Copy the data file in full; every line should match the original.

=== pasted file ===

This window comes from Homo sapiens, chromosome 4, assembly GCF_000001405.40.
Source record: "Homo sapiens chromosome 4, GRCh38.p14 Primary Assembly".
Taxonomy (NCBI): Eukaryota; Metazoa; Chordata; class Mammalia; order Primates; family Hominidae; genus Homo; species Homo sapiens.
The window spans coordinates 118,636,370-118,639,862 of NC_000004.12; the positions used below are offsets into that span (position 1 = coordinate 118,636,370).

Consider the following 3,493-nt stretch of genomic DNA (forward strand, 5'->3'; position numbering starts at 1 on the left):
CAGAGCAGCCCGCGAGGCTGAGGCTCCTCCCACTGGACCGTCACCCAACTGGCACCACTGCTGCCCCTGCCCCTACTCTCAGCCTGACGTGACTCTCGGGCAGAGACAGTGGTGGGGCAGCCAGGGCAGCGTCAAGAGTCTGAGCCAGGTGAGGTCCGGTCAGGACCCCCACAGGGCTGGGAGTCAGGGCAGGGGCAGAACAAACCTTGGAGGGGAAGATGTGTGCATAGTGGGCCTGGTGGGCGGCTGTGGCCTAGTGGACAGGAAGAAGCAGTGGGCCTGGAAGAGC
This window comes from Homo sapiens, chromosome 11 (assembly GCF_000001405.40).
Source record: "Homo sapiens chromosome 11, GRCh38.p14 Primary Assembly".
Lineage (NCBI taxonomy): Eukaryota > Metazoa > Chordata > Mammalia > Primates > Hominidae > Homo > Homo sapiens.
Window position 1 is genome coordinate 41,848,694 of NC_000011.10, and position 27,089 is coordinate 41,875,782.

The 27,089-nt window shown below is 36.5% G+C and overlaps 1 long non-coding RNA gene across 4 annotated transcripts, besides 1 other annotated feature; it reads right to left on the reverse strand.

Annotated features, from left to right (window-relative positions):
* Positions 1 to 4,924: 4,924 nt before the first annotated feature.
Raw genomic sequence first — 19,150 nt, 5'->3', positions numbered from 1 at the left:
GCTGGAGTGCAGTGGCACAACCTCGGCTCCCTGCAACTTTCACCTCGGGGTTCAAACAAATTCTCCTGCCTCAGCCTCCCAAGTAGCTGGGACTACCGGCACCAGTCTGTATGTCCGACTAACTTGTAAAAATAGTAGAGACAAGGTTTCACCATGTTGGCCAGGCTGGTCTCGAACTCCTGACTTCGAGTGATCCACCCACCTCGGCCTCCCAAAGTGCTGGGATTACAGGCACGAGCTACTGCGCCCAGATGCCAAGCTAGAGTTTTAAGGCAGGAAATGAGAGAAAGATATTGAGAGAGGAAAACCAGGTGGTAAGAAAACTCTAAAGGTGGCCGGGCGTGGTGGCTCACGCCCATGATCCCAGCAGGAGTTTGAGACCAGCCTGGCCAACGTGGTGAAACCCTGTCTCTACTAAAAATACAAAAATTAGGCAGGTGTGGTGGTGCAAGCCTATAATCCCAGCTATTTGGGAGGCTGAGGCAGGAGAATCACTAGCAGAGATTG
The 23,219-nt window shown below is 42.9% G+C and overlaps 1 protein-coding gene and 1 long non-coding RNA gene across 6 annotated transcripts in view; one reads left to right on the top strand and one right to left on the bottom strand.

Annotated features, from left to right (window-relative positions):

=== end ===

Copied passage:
This window comes from Homo sapiens, chromosome 4, assembly GCF_000001405.40.
Source record: "Homo sapiens chromosome 4, GRCh38.p14 Primary Assembly".
Taxonomy (NCBI): Eukaryota; Metazoa; Chordata; class Mammalia; order Primates; family Hominidae; genus Homo; species Homo sapiens.
The window spans coordinates 118,636,370-118,639,862 of NC_000004.12; the positions used below are offsets into that span (position 1 = coordinate 118,636,370).

Consider the following 3,493-nt stretch of genomic DNA (forward strand, 5'->3'; position numbering starts at 1 on the left):
CAGAGCAGCCCGCGAGGCTGAGGCTCCTCCCACTGGACCGTCACCCAACTGGCACCACTGCTGCCCCTGCCCCTACTCTCAGCCTGACGTGACTCTCGGGCAGAGACAGTGGTGGGGCAGCCAGGGCAGCGTCAAGAGTCTGAGCCAGGTGAGGTCCGGTCAGGACCCCCACAGGGCTGGGAGTCAGGGCAGGGGCAGAACAAACCTTGGAGGGGAAGATGTGTGCATAGTGGGCCTGGTGGGCGGCTGTGGCCTAGTGGACAGGAAGAAGCAGTGGGCCTGGAAGAGC
This window comes from Homo sapiens, chromosome 11 (assembly GCF_000001405.40).
Source record: "Homo sapiens chromosome 11, GRCh38.p14 Primary Assembly".
Lineage (NCBI taxonomy): Eukaryota > Metazoa > Chordata > Mammalia > Primates > Hominidae > Homo > Homo sapiens.
Window position 1 is genome coordinate 41,848,694 of NC_000011.10, and position 27,089 is coordinate 41,875,782.

The 27,089-nt window shown below is 36.5% G+C and overlaps 1 long non-coding RNA gene across 4 annotated transcripts, besides 1 other annotated feature; it reads right to left on the reverse strand.

Annotated features, from left to right (window-relative positions):
* Positions 1 to 4,924: 4,924 nt before the first annotated feature.
Raw genomic sequence first — 19,150 nt, 5'->3', positions numbered from 1 at the left:
GCTGGAGTGCAGTGGCACAACCTCGGCTCCCTGCAACTTTCACCTCGGGGTTCAAACAAATTCTCCTGCCTCAGCCTCCCAAGTAGCTGGGACTACCGGCACCAGTCTGTATGTCCGACTAACTTGTAAAAATAGTAGAGACAAGGTTTCACCATGTTGGCCAGGCTGGTCTCGAACTCCTGACTTCGAGTGATCCACCCACCTCGGCCTCCCAAAGTGCTGGGATTACAGGCACGAGCTACTGCGCCCAGATGCCAAGCTAGAGTTTTAAGGCAGGAAATGAGAGAAAGATATTGAGAGAGGAAAACCAGGTGGTAAGAAAACTCTAAAGGTGGCCGGGCGTGGTGGCTCACGCCCATGATCCCAGCAGGAGTTTGAGACCAGCCTGGCCAACGTGGTGAAACCCTGTCTCTACTAAAAATACAAAAATTAGGCAGGTGTGGTGGTGCAAGCCTATAATCCCAGCTATTTGGGAGGCTGAGGCAGGAGAATCACTAGCAGAGATTG
The 23,219-nt window shown below is 42.9% G+C and overlaps 1 protein-coding gene and 1 long non-coding RNA gene across 6 annotated transcripts in view; one reads left to right on the top strand and one right to left on the bottom strand.

Annotated features, from left to right (window-relative positions):